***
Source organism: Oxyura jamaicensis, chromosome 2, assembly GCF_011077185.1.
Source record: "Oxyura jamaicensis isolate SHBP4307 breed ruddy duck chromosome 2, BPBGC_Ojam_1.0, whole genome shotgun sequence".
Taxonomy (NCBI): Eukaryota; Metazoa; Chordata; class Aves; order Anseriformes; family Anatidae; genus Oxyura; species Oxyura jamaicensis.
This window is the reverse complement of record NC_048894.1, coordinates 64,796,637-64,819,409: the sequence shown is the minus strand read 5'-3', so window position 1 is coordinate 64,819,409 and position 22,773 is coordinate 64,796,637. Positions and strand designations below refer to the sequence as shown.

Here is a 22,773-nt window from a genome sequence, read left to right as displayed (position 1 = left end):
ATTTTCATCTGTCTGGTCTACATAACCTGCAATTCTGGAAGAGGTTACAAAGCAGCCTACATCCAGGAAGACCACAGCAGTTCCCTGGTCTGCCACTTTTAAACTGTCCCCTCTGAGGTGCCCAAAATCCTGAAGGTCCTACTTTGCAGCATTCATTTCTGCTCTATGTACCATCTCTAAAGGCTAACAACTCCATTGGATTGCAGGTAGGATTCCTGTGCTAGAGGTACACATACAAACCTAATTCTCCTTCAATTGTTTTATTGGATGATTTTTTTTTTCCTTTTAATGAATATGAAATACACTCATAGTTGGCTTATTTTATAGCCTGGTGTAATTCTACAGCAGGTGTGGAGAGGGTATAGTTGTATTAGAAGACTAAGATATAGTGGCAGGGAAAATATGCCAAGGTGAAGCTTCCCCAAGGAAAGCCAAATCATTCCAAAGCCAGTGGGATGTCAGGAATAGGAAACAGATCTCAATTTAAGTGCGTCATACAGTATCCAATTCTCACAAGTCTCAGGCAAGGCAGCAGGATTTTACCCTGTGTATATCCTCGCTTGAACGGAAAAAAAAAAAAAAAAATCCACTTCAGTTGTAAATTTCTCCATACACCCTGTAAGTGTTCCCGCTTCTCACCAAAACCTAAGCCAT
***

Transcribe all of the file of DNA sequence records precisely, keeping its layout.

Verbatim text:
Source organism: Oxyura jamaicensis, chromosome 2, assembly GCF_011077185.1.
Source record: "Oxyura jamaicensis isolate SHBP4307 breed ruddy duck chromosome 2, BPBGC_Ojam_1.0, whole genome shotgun sequence".
Taxonomy (NCBI): Eukaryota; Metazoa; Chordata; class Aves; order Anseriformes; family Anatidae; genus Oxyura; species Oxyura jamaicensis.
This window is the reverse complement of record NC_048894.1, coordinates 64,796,637-64,819,409: the sequence shown is the minus strand read 5'-3', so window position 1 is coordinate 64,819,409 and position 22,773 is coordinate 64,796,637. Positions and strand designations below refer to the sequence as shown.

Here is a 22,773-nt window from a genome sequence, read left to right as displayed (position 1 = left end):
ATTTTCATCTGTCTGGTCTACATAACCTGCAATTCTGGAAGAGGTTACAAAGCAGCCTACATCCAGGAAGACCACAGCAGTTCCCTGGTCTGCCACTTTTAAACTGTCCCCTCTGAGGTGCCCAAAATCCTGAAGGTCCTACTTTGCAGCATTCATTTCTGCTCTATGTACCATCTCTAAAGGCTAACAACTCCATTGGATTGCAGGTAGGATTCCTGTGCTAGAGGTACACATACAAACCTAATTCTCCTTCAATTGTTTTATTGGATGATTTTTTTTTTCCTTTTAATGAATATGAAATACACTCATAGTTGGCTTATTTTATAGCCTGGTGTAATTCTACAGCAGGTGTGGAGAGGGTATAGTTGTATTAGAAGACTAAGATATAGTGGCAGGGAAAATATGCCAAGGTGAAGCTTCCCCAAGGAAAGCCAAATCATTCCAAAGCCAGTGGGATGTCAGGAATAGGAAACAGATCTCAATTTAAGTGCGTCATACAGTATCCAATTCTCACAAGTCTCAGGCAAGGCAGCAGGATTTTACCCTGTGTATATCCTCGCTTGAACGGAAAAAAAAAAAAAAAAATCCACTTCAGTTGTAAATTTCTCCATACACCCTGTAAGTGTTCCCGCTTCTCACCAAAACCTAAGCCAT